So my journey back in time ticking off some legends continues pretty much as far back as it can go, with horror punks, The Damned celebrating their 40th anniversary.  They were a close second to being my main entry point into music, as after Motorhead on The Young Ones affecting my brain so, their own performance (the apparently specially-written-for-the-show, “Nasty”) was also one that was stuck in my head for weeks after. 

Strangely though I never had opportunity to see them, either when they played locally in Llandudno and I was elsewhere, or even supporting Lemmy and crew where I balked at the ticket price having just seen them at Hyde Park.  Anyway, wrongs to be righted and I was again intrigued to see what I made of them.

Originally this was going to be at William Aston Hall but was relocated, presumably in preference for a packed place as opposed to a hardly filled and hollow hall.  All good as far as I was concerned, being lithe/skinny enough to wriggle up close to the stage, although we had left it late as a detour to warm up in ‘spoons and no support band  meant we had literally just grabbed a can in the venue by the time their intro music keyed in.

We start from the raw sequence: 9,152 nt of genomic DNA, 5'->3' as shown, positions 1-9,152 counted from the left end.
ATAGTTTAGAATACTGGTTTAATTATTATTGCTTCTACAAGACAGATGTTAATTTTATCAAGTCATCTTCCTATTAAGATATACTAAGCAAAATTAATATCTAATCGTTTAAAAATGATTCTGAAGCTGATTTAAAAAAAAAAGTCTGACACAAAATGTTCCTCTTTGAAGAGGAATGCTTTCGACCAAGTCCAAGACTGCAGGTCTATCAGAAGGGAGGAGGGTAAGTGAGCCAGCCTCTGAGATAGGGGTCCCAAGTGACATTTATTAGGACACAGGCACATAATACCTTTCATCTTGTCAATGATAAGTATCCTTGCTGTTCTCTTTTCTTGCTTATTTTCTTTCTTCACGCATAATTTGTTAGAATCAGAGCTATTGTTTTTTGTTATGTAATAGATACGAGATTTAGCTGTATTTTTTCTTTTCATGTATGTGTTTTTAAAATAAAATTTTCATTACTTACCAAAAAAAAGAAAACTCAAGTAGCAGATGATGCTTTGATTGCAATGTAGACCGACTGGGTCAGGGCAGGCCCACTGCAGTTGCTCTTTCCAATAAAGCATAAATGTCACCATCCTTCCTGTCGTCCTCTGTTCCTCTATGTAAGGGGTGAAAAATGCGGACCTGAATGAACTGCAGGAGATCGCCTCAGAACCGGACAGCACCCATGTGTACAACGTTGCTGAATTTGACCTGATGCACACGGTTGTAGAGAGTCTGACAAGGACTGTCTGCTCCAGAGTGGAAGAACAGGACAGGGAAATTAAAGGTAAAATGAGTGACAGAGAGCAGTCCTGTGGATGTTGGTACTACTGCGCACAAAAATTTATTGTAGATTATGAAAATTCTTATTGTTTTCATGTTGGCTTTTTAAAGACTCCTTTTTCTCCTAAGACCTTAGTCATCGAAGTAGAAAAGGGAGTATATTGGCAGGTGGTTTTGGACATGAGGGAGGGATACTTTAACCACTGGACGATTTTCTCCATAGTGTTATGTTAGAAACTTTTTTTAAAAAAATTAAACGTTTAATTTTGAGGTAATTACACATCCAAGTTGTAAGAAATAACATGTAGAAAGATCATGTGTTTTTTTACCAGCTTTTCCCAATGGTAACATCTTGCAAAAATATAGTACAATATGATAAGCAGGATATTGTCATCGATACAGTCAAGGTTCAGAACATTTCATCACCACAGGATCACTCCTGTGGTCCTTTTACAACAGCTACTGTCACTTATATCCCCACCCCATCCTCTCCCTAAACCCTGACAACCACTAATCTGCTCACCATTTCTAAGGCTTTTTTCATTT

“Neat, Neat, Neat” kicked off proceedings and then they announced that by way of their birthday celebrations they would be playing all of their debut “Damned, Damned, Damned” album in its entirety.  Special occasion enough, although as I hadn’t heard the album I would just take it as it comes.  And I was impressed.  Through his obvious vampiric tendencies I couldn’t believe how young Dave Vanian was looking, and he was a consummate frontman too, stylish and with a real voice.  Gwyn had already tipped me off that I’d be seeing where Glenn Danzig had got some of his moves and that was a definite, the kind of moody threat and poise, the occasional whipped movement, and the retro rock voice particularly from his Samhain period.

But that little aside I can enjoy this in its own right, as they end that section with an excellent version of their own of The Stooges “1970”.  As some may know I’m not one for complimenting guitarists, those prone to inflicting their twiddling upon the uninterested, but I was blown away by Captain Sensible’s work.  Was expecting him to be more about his comedy personality and 3 chord simplicity but I felt he was genuinely skilled and perfect in highlighting and enhancing the tunes without going overboard.  The rest of the band is long standing now and effortlessly solid in combining to drive the songs along and create some real atmosphere. It’s definitive melodic puck, rawness at times but ultimately with a great nod to the songwriting hooks of the early rock and roll that’s gone before, as long as that is of a twisted dark nature.  Yay, we get “Nasty” and “Eloise”, some impromptu half version of “Pretty Vacant” in response to a heckler, and even “White Rabbit” which  feeds the head indeed.  Lots of other Top of the Pops flashback memories for a selection of the rest of their greatest hits that they keeping building on till they finish with “Smash It Up” and the apt “Curtain Call”.  40 years has added up to an amazing entertainment experience, I knew I was damned and they have just reassured me in my experience.